Love thy neighbour- Install fencing
If you are thinking about putting up a fence at the edge of your property for any number of reasons, you’ll want to go about it in a considerate way, especially if will be placed between your property and a neighbour.
There are a variety of factors you need to consider, such as where exactly the property line is, why you want to put up a fence and, most importantly, what will your neighbours think and will they be accepting of this new addition?
Before you decide to start installing a fence, make sure all your bases are covered. Know why you are installing the fence, where exactly it will go, what materials will you use, and what style will it be. Are you sticking to the legalities of installing a fence? Do your neighbours approved of it and will you be splitting the cost? There is such a thing as fence etiquette, which you should understand before starting the process.
Good fences make good neighbours – Negotiating fence
1. Function or Aesthetics
Firstly, consider the reason for installing a fence. There are a variety of reasons people install fences, from keeping people out to keeping pets in, or simply for aesthetic purposes.
A fence can create privacy and prevent unwanted visitors from gaining access to your property. Your fence can act as a barrier to keep your pets on your property or prevent small children from wandering into the street unsupervised. You might simply just want to install a white picket fence as an embellishment to your property’s look.
2. Contact Your Neighbours
The polite thing to do before installing a new fence, whether there was a fence there before or not, is to contact your neighbours. Discuss the details of the fence with them and make your purpose for the fence clear.
You do not want to offend your neighbours because even after you put the fence up, they will still be your neighbours and you do not want to create any bad blood with them. Your neighbour may even want to follow suit and install a fence of their own.
Make sure you have all the details covered before contacting them in order to answer any questions they may have about the project. Let them know what kind of fence you will be installing and why, and assure them that it will not affect their property in any way.
3. The Property Line
Another important consideration to make is that of the property line. This should also be discussed with your neighbours in case there is a dispute as to where exactly the line is, if there is no current fence marking it, or the current fence is not accurately placed.
If you do not discuss this with your neighbour before installing the fence, you risk getting into a legal case if it is misplaced. Contact your local council to find out where the property line is if you encounter any disputes. This can help spare the time, effort, and money needed for a legal dispute, as well as keep a good relationship with your neighbour.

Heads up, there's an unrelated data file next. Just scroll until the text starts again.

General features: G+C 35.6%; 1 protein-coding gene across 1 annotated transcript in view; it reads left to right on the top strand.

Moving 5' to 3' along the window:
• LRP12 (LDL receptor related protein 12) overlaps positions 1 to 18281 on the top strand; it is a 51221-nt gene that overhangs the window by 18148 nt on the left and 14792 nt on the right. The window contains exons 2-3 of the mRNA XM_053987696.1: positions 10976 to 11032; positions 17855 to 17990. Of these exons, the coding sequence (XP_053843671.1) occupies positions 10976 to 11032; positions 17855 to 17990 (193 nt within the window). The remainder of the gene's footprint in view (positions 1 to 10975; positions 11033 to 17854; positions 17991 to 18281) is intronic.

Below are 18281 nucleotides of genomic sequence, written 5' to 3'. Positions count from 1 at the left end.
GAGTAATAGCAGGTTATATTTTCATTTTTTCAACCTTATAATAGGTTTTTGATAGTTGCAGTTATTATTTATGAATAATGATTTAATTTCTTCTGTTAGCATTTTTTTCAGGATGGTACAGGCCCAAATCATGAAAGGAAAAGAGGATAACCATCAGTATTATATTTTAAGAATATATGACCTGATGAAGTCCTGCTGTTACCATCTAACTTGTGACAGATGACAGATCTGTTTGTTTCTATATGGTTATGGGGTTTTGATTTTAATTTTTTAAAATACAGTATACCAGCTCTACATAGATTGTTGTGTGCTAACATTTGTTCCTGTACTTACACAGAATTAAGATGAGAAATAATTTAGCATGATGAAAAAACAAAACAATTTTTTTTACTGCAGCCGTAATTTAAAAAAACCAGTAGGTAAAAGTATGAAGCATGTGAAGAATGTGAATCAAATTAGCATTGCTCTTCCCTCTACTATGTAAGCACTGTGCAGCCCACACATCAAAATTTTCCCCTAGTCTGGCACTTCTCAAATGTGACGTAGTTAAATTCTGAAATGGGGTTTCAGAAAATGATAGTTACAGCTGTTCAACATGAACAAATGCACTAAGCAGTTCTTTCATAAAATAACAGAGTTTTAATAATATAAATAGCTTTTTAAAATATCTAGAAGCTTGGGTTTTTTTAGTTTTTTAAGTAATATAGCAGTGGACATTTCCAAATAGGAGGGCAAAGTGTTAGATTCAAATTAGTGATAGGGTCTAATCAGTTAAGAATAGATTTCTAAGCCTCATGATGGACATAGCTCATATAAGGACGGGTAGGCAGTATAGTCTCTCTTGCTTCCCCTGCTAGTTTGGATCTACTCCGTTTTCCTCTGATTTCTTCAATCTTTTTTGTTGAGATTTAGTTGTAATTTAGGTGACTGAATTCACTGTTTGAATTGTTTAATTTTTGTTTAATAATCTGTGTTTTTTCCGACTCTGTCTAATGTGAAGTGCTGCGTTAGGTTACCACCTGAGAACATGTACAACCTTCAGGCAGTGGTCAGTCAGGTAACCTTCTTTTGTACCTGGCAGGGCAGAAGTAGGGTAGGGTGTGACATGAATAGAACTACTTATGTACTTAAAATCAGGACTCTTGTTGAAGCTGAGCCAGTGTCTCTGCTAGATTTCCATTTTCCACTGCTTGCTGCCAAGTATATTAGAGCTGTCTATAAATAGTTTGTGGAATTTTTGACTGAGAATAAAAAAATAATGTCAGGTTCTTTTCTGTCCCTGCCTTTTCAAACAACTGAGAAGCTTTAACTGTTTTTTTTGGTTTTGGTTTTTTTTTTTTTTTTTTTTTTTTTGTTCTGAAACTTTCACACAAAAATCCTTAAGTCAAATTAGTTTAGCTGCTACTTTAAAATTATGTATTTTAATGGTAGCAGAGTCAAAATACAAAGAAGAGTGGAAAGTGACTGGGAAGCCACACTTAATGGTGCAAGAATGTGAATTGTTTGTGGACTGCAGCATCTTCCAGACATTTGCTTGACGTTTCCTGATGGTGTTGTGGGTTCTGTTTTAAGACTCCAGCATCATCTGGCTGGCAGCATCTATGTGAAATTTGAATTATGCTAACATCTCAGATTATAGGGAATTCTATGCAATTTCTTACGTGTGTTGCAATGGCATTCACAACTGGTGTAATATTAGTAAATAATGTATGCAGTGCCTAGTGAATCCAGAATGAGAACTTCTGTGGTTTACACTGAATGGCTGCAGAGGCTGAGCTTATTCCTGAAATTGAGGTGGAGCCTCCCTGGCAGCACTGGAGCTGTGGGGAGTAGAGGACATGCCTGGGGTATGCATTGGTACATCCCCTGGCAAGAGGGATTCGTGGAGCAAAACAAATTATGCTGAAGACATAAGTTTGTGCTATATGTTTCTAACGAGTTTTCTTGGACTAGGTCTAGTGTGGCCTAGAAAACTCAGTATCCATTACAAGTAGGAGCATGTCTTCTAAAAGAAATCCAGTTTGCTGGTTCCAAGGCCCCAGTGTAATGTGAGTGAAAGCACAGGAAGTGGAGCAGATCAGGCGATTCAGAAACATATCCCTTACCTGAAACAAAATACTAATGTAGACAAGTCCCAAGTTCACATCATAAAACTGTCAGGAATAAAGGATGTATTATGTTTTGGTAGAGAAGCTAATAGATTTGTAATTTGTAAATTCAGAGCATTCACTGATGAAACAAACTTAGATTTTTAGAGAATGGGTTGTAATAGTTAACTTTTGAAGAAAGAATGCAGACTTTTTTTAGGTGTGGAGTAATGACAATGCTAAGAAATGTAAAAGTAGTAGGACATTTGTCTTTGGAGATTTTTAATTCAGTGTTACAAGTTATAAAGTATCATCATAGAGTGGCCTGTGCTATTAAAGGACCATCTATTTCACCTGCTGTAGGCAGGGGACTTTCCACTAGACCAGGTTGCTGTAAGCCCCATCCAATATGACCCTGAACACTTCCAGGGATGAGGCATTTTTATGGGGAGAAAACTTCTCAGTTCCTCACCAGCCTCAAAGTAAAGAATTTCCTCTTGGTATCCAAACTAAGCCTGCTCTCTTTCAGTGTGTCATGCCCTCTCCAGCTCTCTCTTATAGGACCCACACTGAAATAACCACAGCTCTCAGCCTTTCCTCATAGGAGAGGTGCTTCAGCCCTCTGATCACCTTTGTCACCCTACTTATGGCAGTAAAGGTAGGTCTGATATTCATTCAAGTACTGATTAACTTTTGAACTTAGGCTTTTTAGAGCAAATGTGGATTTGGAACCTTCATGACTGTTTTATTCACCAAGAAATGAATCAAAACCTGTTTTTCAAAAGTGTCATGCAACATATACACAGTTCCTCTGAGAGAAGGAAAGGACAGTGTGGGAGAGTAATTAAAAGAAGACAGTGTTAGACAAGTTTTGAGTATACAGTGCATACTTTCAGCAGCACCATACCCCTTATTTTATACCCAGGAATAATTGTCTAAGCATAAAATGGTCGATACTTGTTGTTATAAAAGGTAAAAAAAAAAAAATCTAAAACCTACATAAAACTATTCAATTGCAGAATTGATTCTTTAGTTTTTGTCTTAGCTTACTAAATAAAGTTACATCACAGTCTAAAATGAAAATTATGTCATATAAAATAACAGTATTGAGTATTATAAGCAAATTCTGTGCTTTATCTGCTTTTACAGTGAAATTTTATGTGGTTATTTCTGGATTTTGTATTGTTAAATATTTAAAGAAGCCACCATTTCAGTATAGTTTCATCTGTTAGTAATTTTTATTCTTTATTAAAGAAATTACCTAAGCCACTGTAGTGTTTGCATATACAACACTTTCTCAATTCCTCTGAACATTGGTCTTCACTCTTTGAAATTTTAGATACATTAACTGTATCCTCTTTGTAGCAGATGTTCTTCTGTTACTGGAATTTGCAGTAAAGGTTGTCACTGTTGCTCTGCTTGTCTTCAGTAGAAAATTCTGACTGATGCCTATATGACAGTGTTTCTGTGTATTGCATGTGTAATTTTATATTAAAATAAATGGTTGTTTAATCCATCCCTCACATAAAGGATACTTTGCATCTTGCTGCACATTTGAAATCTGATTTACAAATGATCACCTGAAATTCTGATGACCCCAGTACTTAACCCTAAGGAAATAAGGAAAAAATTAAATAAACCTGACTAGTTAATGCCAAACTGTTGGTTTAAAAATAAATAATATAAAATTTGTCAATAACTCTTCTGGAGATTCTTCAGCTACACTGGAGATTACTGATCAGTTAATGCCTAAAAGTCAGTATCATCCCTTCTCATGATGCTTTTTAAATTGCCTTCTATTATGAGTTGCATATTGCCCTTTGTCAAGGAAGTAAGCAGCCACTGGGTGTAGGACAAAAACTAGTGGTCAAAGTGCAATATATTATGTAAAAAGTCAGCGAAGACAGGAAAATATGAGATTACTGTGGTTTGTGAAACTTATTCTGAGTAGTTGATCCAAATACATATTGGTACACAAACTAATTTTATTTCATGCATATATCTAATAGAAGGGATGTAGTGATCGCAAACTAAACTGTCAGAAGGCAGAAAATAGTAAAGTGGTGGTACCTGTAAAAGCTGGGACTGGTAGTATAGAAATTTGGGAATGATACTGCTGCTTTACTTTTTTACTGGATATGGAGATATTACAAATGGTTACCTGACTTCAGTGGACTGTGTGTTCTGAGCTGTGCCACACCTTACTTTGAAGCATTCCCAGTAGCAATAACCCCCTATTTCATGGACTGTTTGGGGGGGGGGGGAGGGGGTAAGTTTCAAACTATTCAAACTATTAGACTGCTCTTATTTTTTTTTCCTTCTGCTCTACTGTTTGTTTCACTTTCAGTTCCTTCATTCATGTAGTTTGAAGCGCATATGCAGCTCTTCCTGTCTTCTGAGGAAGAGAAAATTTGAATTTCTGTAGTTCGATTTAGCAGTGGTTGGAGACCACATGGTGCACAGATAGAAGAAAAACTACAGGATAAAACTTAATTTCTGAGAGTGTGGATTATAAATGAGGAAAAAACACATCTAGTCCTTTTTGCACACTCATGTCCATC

If there is an obstruction, like a tree, that prevents you from installing the fence exactly on the property line, the council can advise where the fence should then be installed.
4. Legal Considerations
Before looking at fence options to install, check if there are any legal regulations you will need to abide by in your area. Some councils and states have regulations as to where a fence can be placed and how high it is allowed to be.
Before going to all the effort of clearing it with your neighbour and installing a fence, check that it will abide by the law. This will save a great deal of money and effort in the long run.
5. Sharing the Cost
If both you and your neighbour will benefit from the fence, propose sharing the cost of the installation. It is important to approach this conversation with your neighbour with an open mind, and be prepared to pay the full amount yourself.
If the fence was your idea and your neighbour is not too enthusiastic about the idea, you will probably have to foot the bill on your own. So, do not expect that your neighbour will be open to paying half without having a discussion about it first.
Should you decide to share the cost, be sure to draw up the required documentation before the installation starts detailing who is responsible for what and that you have agreed to fund the project together, as well as future maintenance.
6. Fence Maintenance
Once the fence goes up, who is responsible for maintaining it? This you can decide before the fence is installed, and set out the responsibilities clearly to avoid any disagreements down the line.
Once again, it is a good idea to draw up a contract that states who is responsible for the maintenance of the fence, or who is responsible for the cost of repair. It is important to go to these lengths; however close you are with your neighbour. You do not want to ruin a good relationship with your neighbour since you are very likely to see them often.
Whether you are aiming to get more privacy, to keep your pets in the yard, or simply want to install a fence for aesthetic purposes, there is a lot of thought that should be done before installing a new fence between your property and your neighbour’s property. Be sure to consult with all the relevant officials to cover any legal issues you may face installing a fence. In addition, discuss the idea with your neighbour before installing a fence that might affect their property or cross the property line.